The worst part is, I’ve still got A Room With A View on my Classics Club list!

  9. You are allowed to change your CC list, though I accept that for many people that diminishes the challenge. My current list is scarcely recognisable from its original guise!

  10. This is on my classics club list too, and I fear I’m going to agree with you. I do actually love Forster but I can see this being difficult. . .

  11. I know, but I can’t bring myself to change it. I’ve started keeping notes for a second challenge in about three years time and Forster will not be on that list!

  12. If you live Forster then I expect your opinion will be completely different to mine! Perhaps A Room With A View will change my mind, but it isn’t likely!

  13. I admire your determination, Rose! Good luck!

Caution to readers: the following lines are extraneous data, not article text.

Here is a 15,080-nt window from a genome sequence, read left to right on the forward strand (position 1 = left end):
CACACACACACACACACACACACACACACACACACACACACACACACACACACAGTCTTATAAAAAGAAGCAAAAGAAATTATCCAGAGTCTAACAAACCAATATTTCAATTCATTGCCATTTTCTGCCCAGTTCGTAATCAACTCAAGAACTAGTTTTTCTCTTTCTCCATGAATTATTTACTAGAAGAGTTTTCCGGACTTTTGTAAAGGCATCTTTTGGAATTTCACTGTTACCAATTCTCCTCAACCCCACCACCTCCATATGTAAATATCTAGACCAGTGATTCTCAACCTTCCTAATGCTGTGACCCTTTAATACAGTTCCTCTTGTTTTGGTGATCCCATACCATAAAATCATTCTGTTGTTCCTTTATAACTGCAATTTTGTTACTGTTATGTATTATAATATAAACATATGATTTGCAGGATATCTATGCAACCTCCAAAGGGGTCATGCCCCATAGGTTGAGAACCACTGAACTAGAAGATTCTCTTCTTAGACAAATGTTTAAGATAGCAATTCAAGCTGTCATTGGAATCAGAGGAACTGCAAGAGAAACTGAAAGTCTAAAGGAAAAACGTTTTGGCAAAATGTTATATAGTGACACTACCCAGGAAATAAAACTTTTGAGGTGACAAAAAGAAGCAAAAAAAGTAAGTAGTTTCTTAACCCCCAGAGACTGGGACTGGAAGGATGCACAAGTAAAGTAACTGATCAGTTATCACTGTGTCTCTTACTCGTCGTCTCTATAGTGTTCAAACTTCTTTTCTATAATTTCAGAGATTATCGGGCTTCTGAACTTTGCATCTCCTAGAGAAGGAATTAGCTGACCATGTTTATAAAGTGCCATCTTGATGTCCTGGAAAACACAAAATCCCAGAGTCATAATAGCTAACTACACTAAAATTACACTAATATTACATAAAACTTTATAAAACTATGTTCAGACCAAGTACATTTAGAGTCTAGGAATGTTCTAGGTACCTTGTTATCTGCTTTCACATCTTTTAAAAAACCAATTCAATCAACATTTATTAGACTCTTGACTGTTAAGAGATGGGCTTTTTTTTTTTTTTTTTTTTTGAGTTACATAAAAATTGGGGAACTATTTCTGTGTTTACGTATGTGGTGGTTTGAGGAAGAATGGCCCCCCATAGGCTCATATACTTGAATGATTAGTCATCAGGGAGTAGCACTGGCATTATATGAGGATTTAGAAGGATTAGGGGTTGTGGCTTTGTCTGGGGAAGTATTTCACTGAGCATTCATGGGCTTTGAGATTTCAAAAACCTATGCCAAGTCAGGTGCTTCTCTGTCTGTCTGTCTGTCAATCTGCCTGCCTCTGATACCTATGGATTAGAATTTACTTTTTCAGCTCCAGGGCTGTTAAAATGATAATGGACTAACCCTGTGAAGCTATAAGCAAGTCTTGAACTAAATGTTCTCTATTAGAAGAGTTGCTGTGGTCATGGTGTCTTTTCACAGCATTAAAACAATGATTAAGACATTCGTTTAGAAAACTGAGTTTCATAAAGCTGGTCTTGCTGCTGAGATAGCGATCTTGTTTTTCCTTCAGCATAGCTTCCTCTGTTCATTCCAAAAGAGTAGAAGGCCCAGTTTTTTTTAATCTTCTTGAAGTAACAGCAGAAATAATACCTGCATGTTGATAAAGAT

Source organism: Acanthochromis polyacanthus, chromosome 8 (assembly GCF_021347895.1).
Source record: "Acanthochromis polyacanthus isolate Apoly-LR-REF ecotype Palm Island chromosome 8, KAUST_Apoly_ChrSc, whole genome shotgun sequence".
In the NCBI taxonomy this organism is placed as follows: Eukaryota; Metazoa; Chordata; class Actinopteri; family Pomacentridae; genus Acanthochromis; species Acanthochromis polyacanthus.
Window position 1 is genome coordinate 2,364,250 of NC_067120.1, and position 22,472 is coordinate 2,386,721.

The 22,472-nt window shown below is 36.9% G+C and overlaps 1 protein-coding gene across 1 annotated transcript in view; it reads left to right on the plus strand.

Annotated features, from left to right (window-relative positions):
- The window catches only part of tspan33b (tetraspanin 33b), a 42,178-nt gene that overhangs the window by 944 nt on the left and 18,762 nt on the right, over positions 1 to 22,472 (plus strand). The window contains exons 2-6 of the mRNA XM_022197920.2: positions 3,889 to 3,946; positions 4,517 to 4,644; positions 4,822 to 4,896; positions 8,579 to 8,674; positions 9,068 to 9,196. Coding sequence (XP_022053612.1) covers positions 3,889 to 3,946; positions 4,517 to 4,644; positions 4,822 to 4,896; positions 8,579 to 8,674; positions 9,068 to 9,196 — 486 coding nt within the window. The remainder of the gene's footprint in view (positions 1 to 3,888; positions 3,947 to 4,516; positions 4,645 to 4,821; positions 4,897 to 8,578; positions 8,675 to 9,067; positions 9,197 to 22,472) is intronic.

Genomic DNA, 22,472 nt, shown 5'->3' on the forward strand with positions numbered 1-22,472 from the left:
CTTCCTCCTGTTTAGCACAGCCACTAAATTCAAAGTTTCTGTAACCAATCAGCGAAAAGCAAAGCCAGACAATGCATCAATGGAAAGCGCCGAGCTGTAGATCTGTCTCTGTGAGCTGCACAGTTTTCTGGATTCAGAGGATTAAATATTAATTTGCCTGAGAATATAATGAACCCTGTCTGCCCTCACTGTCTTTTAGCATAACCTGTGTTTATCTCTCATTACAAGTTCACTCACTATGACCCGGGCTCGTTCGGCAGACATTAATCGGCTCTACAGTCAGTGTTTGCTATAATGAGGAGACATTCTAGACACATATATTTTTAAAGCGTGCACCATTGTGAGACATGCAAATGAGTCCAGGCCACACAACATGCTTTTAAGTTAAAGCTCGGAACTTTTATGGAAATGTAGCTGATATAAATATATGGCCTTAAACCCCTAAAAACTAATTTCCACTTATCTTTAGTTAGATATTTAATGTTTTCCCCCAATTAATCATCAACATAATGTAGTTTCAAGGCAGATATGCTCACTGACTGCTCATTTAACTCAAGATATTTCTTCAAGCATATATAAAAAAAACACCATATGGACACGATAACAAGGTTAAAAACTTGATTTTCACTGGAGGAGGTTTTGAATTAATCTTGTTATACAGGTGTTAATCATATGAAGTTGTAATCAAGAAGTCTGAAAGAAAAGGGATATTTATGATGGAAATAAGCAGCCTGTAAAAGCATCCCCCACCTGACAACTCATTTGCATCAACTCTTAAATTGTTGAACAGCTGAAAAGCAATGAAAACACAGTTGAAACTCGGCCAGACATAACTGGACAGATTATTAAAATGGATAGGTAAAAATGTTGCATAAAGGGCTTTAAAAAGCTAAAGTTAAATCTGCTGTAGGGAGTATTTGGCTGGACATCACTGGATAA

14. I’ve loved all the film adaptations of E.M. Forster’s novels, but I haven’t read any of the books. Howard’s End and A Passage to India were on top of the list, so I am sorry to hear you didn’t get on with any of them.

    I understand about feeling irritable, but on the other hand I just finished George Orwell’s Burmese Days and despite all of the characters being highly unsympathetic (especially the British) I enjoyed the story overall.

  15. I’ll have to be careful not to make a habit of being irritable! In that spirit, I’m hoping to love the films when I get to them and find a new appreciation of E.M. Forster 🙂
    After reading Down and Out in Paris and London I’m keen to read Burmese Days too.

Leave a Reply

Please log in using one of these methods to post your comment:

WordPress.com Logo

You are commenting using your WordPress.com account. Log Out /  Change )

Google photo

You are commenting using your Google account. Log Out /  Change )

Twitter picture

You are commenting using your Twitter account. Log Out /  Change )

Facebook photo

You are commenting using your Facebook account. Log Out /  Change )

Connecting to %s

This site uses Akismet to reduce spam. Learn how your comment data is processed.

Tag Cloud

%d bloggers like this: